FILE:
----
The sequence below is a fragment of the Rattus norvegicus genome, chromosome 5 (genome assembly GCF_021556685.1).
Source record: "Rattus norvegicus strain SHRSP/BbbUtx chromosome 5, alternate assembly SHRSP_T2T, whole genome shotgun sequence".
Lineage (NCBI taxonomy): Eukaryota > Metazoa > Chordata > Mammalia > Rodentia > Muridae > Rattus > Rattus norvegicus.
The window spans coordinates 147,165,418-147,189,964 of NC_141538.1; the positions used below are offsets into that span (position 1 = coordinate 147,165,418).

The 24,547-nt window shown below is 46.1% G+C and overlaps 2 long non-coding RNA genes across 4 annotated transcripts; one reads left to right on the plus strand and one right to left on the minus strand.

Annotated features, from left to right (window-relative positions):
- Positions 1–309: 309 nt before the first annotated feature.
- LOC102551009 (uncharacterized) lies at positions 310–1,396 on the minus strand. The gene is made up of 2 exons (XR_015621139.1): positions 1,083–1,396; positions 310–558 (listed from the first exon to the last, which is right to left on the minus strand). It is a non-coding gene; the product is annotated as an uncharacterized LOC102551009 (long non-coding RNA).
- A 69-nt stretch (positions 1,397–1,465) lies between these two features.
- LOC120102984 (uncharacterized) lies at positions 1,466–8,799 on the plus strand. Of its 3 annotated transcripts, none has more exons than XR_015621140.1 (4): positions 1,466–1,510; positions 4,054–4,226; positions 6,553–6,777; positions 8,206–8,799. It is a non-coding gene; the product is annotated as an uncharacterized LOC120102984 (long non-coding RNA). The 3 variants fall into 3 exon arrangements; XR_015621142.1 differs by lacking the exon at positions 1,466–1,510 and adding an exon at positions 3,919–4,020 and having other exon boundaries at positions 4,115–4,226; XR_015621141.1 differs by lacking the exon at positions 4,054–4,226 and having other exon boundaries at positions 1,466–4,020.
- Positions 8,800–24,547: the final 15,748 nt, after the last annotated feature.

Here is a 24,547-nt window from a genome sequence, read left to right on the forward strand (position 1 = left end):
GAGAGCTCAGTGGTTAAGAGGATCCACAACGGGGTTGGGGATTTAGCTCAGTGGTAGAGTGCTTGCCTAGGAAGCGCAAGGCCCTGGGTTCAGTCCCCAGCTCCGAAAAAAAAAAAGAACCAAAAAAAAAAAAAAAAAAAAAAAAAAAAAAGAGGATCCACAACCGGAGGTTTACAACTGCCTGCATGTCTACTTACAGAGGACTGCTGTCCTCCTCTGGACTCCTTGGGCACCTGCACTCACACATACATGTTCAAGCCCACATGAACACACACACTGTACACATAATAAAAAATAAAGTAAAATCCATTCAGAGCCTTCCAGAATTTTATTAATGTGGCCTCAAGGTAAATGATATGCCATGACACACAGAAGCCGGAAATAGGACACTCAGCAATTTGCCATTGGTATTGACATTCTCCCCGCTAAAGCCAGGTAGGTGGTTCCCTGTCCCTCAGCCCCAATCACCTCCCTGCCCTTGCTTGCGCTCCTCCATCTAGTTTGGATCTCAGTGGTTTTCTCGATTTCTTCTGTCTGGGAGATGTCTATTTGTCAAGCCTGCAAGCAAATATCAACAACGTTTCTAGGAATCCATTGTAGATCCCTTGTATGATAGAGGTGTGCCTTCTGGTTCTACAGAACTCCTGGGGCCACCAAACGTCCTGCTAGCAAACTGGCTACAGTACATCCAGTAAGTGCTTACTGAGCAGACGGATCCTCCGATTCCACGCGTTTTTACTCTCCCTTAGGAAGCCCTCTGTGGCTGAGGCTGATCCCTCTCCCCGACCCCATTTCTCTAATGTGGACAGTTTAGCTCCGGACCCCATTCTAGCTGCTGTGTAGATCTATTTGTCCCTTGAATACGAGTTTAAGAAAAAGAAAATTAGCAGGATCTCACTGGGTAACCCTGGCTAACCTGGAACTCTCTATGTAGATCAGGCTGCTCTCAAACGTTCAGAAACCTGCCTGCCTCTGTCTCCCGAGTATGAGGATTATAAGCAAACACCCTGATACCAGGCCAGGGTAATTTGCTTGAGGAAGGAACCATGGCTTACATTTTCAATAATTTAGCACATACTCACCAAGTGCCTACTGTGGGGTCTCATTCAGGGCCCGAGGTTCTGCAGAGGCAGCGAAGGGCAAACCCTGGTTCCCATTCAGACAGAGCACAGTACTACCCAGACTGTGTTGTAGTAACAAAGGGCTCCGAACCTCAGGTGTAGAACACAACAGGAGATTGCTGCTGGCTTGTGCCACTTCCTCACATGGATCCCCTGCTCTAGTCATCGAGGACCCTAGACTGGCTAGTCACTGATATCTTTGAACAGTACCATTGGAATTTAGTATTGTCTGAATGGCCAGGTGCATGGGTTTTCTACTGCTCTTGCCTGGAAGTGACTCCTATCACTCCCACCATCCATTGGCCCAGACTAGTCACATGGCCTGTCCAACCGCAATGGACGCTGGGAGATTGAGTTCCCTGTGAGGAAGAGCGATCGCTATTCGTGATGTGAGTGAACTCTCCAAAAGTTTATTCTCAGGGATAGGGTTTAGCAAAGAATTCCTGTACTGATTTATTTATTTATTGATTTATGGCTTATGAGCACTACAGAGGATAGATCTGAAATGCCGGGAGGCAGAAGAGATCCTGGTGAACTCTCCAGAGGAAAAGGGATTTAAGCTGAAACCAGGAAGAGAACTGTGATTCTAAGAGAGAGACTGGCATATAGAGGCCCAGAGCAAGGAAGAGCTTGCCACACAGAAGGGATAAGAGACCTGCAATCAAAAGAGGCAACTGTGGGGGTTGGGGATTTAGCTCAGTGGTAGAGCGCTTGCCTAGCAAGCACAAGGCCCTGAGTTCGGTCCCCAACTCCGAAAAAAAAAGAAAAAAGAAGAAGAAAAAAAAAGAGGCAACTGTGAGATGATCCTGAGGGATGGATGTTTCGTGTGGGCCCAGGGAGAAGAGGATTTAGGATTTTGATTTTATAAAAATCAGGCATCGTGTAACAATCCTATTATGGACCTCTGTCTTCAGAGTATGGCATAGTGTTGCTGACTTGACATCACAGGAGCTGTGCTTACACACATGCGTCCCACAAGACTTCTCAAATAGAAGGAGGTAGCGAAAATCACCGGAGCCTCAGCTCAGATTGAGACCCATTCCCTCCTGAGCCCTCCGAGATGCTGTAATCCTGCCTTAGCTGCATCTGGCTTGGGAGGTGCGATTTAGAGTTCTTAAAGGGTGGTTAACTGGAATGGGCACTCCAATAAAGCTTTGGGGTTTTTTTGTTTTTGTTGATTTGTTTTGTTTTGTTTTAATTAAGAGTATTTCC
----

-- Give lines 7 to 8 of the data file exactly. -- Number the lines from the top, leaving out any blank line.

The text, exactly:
- Positions 1–309: 309 nt before the first annotated feature.
- LOC102551009 (uncharacterized) lies at positions 310–1,396 on the minus strand. The gene is made up of 2 exons (XR_015621139.1): positions 1,083–1,396; positions 310–558 (listed from the first exon to the last, which is right to left on the minus strand). It is a non-coding gene; the product is annotated as an uncharacterized LOC102551009 (long non-coding RNA).